Author Topic: Good learning resources for using I2C SRAM (I'm using a Bus Pirate) for a noob?  (Read 709 times)

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Offline TERRA Operative

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I'm currently working on a project to read and write calibration data directly into the SRAM in a Tek AM503B Current Probe Amplifier using a Bus Pirate and IC clip, as the parts needed to do it the 'proper' way are no longer available.
I am a complete and utter noob at this sort of thing so I'm looking for some decent ground up info on talking to an SRAM chip over I2C.

Does anyone have any good links to info on this sort of thing that assume very little prior knowledge, or is anyone willing to teach me some stuff to get me going? My expertise in programming is primarily using solder so I have ALL the dumb questions to ask..... :)

Thanks!
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Offline ledtester

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I would get an Arduino and learn how to program it to talk to an I2C device.

There will be a lot more resources available to you -- i.e. examples, people, forums -- if you use an Arduino. Here, for instance, is some example code to talk to an SRAM chip:

https://arduino-related.livejournal.com/1414.html

Post your progress here, and I'm sure we can solve whatever problem you run into.

Oh, and of course buy an SRAM chip to experiment on before attempting to modify the AM503B.  :)
 

Offline TERRA Operative

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I already have the Bus Pirate and (with a big stretch of my skills) a batch file to talk to it, but no Arduino's to hand.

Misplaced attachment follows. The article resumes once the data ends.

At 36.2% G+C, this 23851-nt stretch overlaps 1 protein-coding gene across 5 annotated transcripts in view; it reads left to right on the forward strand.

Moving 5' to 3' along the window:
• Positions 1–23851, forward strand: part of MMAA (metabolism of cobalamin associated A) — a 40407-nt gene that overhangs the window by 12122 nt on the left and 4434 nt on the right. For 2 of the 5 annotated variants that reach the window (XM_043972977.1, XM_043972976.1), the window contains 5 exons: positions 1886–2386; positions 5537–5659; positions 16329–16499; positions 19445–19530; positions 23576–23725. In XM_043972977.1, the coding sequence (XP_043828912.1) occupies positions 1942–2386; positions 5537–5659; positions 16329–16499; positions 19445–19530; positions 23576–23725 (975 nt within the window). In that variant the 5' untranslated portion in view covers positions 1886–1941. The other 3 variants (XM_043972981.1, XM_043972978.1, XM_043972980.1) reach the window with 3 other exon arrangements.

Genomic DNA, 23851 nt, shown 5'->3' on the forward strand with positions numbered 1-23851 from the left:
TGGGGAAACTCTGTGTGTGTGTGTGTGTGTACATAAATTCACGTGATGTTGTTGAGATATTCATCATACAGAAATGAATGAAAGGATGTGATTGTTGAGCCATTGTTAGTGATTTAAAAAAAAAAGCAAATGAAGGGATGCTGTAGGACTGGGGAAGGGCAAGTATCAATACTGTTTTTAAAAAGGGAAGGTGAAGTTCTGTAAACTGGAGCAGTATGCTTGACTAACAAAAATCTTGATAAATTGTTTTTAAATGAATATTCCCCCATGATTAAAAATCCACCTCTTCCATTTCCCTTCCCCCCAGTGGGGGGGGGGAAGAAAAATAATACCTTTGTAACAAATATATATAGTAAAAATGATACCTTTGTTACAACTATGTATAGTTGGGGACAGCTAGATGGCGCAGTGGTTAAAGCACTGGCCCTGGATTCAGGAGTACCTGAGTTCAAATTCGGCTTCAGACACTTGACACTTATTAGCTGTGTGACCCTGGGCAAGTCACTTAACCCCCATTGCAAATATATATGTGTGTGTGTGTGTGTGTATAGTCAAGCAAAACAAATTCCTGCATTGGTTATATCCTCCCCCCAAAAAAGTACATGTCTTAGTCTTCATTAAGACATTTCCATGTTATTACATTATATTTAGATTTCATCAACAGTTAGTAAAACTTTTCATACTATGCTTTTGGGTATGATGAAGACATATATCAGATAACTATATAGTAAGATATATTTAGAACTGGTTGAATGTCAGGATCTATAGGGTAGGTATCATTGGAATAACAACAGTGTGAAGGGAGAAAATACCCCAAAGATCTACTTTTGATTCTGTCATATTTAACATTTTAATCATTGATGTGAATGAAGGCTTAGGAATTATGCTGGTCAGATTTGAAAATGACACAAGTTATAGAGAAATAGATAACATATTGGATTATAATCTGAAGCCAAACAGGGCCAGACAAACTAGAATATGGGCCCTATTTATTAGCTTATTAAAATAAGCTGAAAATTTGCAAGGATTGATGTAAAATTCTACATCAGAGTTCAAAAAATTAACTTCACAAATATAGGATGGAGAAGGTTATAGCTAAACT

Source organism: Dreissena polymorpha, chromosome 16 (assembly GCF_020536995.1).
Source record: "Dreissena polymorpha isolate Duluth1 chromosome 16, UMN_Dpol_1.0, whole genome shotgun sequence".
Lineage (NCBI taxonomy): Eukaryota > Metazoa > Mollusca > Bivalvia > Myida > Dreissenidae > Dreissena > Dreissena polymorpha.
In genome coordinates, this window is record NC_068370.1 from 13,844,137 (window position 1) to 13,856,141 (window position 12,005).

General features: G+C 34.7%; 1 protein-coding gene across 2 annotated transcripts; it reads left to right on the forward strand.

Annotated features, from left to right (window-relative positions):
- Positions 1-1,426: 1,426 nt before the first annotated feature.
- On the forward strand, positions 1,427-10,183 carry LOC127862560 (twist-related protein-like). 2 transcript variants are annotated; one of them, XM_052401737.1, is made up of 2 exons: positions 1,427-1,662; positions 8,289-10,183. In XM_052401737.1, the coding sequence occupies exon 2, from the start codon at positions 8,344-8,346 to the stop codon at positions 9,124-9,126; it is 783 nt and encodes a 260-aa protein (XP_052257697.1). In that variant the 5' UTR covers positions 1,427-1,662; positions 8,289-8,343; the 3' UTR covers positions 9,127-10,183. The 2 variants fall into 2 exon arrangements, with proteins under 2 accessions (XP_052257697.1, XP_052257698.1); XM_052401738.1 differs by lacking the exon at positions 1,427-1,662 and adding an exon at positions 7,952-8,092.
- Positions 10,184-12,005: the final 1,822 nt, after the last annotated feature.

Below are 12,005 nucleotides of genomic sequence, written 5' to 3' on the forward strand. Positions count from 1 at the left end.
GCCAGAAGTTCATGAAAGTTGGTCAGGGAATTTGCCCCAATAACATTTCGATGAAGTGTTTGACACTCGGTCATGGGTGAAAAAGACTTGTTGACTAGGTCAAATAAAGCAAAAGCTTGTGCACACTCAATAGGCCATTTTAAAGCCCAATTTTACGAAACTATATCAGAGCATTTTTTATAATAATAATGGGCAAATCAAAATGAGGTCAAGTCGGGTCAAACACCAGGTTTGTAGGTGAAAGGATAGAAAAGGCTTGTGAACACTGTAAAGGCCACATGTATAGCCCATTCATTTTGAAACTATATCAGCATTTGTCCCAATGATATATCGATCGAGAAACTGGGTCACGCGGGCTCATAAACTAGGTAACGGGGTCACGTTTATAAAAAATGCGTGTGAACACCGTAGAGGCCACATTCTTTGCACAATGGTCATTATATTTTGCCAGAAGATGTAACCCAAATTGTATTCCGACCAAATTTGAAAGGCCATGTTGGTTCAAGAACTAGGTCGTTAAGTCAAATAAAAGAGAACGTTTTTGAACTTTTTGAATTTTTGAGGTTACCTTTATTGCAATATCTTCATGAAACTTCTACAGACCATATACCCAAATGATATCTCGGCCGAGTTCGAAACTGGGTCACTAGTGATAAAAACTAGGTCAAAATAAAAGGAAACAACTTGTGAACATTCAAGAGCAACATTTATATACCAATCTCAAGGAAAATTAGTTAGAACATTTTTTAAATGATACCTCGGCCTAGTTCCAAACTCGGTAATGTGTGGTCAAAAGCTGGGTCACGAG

I just need to learn how to talk to the SRAM chip over I2C, I'm at a fundamentals level here..... :) I have it hooked up and I seem to be able to send some commands and get something in return, but not much more than that.

I'm not just out of my element here with software stuff, I'm completely off the periodic table. :D
Any circuit design must contain at least one part which is obsolete, two parts which are unobtainable, and three parts which are still under development.

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Offline Doctorandus_P

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I haven't used a bus pirate, but frwom what I've seen you can connect to wit via a terminal emulator from your PC and then type in commands send to or read from I2C or other supported protocols.
I think it's also common to write some scripts (in for example python) to control the bus pirate

There must be a manual and even tutorials and youtube vid's which explain more details.
Is there important (battey backed up?) data in your RAM? If so, then start by playing around with your Bus pirate and some other I2C Chips untill you have a bit more experience, and even then, the first thing you should do with your I2C Ram is to read-out all data and back it up.
 

Offline TERRA Operative

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The data in the RAM is battery backed, but it is no problem to be erased etc as it was already gone because the battery was flat and leaking (I have repaired the damage). So this poking at things with the Bus Pirate is my feeble attempt to figure out how to write new calibration values.

The RAM chip is a PCF8570 (Datasheet below), and while I've been successful in sniffing the bus, using the Bus Pirate to successfully read and write to the RAM eludes me.

Most of the few guides I've seen around assume a level of knowledge that I don't have. A common thing I've seen in a lot of this sort of stuff is it's either hand holding how to connect wires to pins on a breadboard for a specific example application, or it's all assumed knowledge 'just sent these commands and bingo!' stuff. I'm in the middle so I don't need to be told about pullups and what to connect where, but I don't know enough to 'just send a few hexadecimal values to read an address'..